U.S. stocks retreated for a fourth day, while Treasuries gained, as Senate Majority Leader Harry Reid said nothing is happening in budget talks and the nation appears to be headed toward the fiscal cliff. The yen weakened.
The Standard & Poor’s 500 Index tumbled 1.1 percent to 1,404.31 at 2:12 p.m. in New York, with trading volume 18 percent below the 30-day average at this time of day. The VIX, the benchmark gauge of U.S. equity options, rallied for a sixth day. Ten-year Treasury yields were down five basis points at 1.71 percent and commodities declined. The yen fell 0.5 percent to 86.08 per dollar, near the lowest level since August 2010.
Equities extended declines as Reid said a resolution to the budget dispute before Jan. 1 appears unlikely because Republicans won’t cooperate, pushing the U.S. closer to more than $600 billion in automatic tax increases and spending cuts set to begin in 2013. The budget impasse in Washington helped trigger a worse-than-forecast drop in the Conference Board’s gauge of consumer confidence in December, the group said today.
“Markets are digesting the possibility of at least a brief visit over the cliff,” Jim Russell, the Cincinnati-based chief equity strategist at U.S. Bank Wealth Management, which oversees about $113 billion, said in a telephone interview. Investors “understand that it usually takes a crisis in Washington to get anything done,” he said.
Treasury Secretary Timothy F. Geithner said yesterday the government will hit its statutory debt ceiling on Dec. 31 and he will take “extraordinary measures” to postpone a U.S. default for about two months, allowing more time for lawmakers to agree on a deficit-reduction deal.
The S&P 500 fluctuated in early trading before turning lower after the Conference Board’s consumer sentiment gauge slid to 65.1, below the median forecast of economists in a Bloomberg survey for a reading of 70 and down from the revised 71.5 reading for the prior month.
Other reports showed U.S. jobless claims fell by 12,000 to 350,000 last week, less than the 360,000 median estimate in a survey of economists. Purchases of new homes climbed 4.4 percent to a 377,000 annual pace, the most since April 2010, following a revised 361,000 rate in October, the Commerce Department reported today. The median estimate of 71 economists surveyed by Bloomberg called for sales to increase to 380,000.
JPMorgan Chase & Co., Bank of America Corp. and Cisco Systems Inc. lost more than 2.2 percent to lead declines in all 30 stocks in the Dow Jones Industrial Average. Financial, commodity and technology shares led losses in all 10 of the main groups in the S&P 500.
Marvell Technology Group Ltd. fell 4.5 percent after being downgraded by JMP Securities LLC. BCD Semiconductor Manufacturing Ltd. almost doubled after Diodes Inc. agreed to buy the company for $151 million.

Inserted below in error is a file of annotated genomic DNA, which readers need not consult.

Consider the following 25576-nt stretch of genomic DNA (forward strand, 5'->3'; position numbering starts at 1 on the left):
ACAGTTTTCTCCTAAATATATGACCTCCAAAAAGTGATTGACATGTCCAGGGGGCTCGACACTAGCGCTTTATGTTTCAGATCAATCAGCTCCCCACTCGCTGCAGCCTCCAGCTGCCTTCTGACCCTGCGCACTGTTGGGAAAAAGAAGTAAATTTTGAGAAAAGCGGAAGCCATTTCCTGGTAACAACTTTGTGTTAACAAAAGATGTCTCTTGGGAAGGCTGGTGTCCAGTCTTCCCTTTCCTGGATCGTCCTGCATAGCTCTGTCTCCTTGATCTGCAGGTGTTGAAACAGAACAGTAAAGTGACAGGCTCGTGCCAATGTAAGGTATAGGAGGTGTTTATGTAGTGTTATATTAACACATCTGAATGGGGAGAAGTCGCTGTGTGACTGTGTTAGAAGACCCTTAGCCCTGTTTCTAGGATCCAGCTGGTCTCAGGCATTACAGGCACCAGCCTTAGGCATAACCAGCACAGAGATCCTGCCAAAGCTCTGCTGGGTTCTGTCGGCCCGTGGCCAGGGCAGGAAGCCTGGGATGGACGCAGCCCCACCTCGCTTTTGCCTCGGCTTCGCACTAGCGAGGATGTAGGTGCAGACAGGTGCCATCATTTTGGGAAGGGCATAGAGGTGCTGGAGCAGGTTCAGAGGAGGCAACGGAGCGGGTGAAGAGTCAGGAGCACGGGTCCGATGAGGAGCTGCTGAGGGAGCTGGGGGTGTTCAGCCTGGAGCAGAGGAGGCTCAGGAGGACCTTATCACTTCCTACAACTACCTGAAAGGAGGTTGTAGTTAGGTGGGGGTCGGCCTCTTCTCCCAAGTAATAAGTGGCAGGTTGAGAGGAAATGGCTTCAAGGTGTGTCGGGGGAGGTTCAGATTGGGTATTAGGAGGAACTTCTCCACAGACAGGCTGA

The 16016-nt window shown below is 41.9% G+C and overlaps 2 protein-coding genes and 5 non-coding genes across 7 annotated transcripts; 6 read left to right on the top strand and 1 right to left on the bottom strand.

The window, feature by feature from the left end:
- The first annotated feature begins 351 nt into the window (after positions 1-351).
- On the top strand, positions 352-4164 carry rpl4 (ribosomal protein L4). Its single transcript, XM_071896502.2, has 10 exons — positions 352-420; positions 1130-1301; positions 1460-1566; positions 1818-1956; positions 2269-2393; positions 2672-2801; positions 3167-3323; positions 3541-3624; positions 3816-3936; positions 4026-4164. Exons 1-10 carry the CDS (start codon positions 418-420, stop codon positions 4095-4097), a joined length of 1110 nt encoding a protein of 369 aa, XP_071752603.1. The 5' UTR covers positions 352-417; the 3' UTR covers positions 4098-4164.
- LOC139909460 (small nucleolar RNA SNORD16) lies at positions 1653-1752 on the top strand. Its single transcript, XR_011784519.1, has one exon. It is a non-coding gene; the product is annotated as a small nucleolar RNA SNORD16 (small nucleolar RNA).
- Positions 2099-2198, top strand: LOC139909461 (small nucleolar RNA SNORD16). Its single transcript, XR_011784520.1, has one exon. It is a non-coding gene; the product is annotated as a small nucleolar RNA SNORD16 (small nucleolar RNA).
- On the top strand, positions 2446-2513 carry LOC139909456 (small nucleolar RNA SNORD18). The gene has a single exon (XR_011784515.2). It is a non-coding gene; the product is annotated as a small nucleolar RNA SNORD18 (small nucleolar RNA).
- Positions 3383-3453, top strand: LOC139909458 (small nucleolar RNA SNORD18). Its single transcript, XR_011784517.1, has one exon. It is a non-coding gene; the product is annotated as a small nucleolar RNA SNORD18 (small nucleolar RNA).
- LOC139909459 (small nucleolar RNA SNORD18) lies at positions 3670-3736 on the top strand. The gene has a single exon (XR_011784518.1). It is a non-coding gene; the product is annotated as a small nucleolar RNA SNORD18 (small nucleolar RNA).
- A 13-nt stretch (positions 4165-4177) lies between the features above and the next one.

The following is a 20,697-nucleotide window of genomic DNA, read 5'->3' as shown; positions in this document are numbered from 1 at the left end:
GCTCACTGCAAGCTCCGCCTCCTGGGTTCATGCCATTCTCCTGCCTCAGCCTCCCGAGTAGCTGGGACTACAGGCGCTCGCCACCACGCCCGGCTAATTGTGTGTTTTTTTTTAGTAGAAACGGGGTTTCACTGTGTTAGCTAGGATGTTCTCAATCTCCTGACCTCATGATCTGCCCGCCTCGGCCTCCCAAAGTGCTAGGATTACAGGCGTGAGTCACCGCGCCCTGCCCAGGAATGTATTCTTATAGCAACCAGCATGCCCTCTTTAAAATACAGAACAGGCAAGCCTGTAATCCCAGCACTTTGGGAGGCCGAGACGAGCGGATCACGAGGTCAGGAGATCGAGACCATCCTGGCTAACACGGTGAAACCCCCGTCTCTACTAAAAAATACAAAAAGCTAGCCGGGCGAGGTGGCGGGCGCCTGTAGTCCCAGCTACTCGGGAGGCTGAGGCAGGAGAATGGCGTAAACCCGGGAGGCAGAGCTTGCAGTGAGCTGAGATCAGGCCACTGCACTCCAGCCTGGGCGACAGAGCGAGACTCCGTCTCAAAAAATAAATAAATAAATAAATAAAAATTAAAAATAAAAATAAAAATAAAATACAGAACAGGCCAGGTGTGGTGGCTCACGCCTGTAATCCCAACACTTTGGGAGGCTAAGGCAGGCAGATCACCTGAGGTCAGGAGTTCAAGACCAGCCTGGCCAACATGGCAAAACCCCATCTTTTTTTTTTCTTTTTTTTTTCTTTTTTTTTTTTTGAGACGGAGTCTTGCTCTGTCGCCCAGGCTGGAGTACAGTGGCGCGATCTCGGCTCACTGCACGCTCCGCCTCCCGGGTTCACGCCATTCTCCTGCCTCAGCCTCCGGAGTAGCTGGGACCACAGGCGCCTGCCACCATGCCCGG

The VIX, as the Chicago Board Options Exchange Volatility Index is known, rose 5.5 percent to 20.55 today, the highest since July. The gauge has jumped 32 percent in six days for its biggest increase since May.
Cotton, natural gas and wheat lost at least 0.8 percent to lead declines in 15 of 24 commodities tracked by the S&P GSCI Index, which slipped 0.2 percent. Crude oil fell 0.4 percent to $90.63 a barrel in New York.
The Stoxx Europe 600 Index closed up less than 0.1 percent after gaining as much as 0.3 percent. The regional benchmark has rallied 15 percent in 2012, on course for the biggest annual gain since 2009. Bankia plunged 20 percent as Spain’s bank- rescue fund said the lender has a negative value of 4.15 billion euros. Clariant AG, a Swiss chemical company, climbed 3 percent after selling units for 502 million Swiss francs ($550 million).
In European bond markets, Italian, Spanish and Greek debt declined, while U.K. gilts and German bunds advanced. Italian 10-year yields climbed six basis points to 4.53 percent after a debt auction.
Italy sold 3.25 billion euros of zero-coupon securities maturing in 2014 to yield 1.884 percent compared with 1.923 percent Nov. 27. The sale is the first since Prime Minister Mario Monti announced on Dec. 23 that he would consider being a candidate for premier in elections on Feb. 24-25.
The MSCI Asia Pacific Index rose 0.4 percent, led by Japanese exporters and financial companies. The gauge has risen 13 percent this year. The Nikkei 225 Stock Average climbed 0.9 percent to the highest level since March 2011.
The yen was weaker against all 16 major peers tracked by Bloomberg. Japan’s consumer prices excluding fresh food fell 0.1 percent last month from a year earlier, according to the median estimate in a Bloomberg survey. That would be the sixth decline in seven months and compares with the Bank of Japan’s target of 1 percent inflation.
A drop in core consumer prices would support newly installed Prime Minister Shinzo Abe’s case to add stimulus.
Further depreciation of the yen versus the dollar is one of the surest bets going into the new year, according to John Taylor, founder and chairman of New York-based currency hedge fund FX Concepts LLC. The yen will weaken to 90 per dollar before a resumption in risk aversion prompts investors to return to traditional refuge currencies, he said.
The Japanese currency has tumbled 14 percent this year, the biggest drop among the 10 developed-market currencies tracked by Bloomberg Correlation-Weighted Indexes. The dollar is the second-worst performer with a 3 percent slide, while the euro has lost 0.5 percent. Norway’s krone is the best performer, climbing 4.7 percent, the indexes show.
The Istanbul Stock Exchange National 100 Index advanced for a fourth day, rising 0.6 percent to a record 78,454.19. Turkey was raised to investment grade by Fitch Ratings last month.